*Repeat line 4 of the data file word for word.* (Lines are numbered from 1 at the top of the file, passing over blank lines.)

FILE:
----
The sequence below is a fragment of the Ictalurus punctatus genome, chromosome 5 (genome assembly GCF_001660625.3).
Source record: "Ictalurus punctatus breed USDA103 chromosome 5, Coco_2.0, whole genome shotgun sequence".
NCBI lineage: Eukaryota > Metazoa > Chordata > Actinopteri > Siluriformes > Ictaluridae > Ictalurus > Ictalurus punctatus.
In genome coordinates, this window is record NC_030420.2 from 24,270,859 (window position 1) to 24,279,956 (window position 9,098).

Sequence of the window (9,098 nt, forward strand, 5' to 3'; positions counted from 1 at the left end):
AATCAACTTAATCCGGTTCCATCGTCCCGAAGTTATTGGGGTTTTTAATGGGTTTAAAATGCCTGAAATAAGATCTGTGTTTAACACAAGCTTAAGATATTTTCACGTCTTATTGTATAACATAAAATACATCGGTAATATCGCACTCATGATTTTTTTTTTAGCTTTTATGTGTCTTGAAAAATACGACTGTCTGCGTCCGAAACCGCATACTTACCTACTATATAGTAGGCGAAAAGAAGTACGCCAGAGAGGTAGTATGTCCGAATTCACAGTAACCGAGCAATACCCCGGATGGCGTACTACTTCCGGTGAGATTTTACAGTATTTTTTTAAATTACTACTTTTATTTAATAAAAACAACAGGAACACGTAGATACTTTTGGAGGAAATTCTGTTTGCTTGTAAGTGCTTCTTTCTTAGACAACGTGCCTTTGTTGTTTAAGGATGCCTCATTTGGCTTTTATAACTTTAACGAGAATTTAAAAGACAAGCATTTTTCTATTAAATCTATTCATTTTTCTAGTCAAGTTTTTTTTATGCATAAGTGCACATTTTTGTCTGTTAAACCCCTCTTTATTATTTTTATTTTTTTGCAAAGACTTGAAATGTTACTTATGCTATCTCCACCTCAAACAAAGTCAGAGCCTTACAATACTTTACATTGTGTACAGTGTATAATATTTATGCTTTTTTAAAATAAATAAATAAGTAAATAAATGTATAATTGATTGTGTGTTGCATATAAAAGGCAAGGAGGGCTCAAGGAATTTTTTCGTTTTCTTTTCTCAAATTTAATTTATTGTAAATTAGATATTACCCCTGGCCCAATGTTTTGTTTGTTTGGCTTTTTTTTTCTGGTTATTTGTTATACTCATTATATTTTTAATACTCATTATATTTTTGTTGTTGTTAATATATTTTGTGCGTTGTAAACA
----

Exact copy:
In genome coordinates, this window is record NC_030420.2 from 24,270,859 (window position 1) to 24,279,956 (window position 9,098).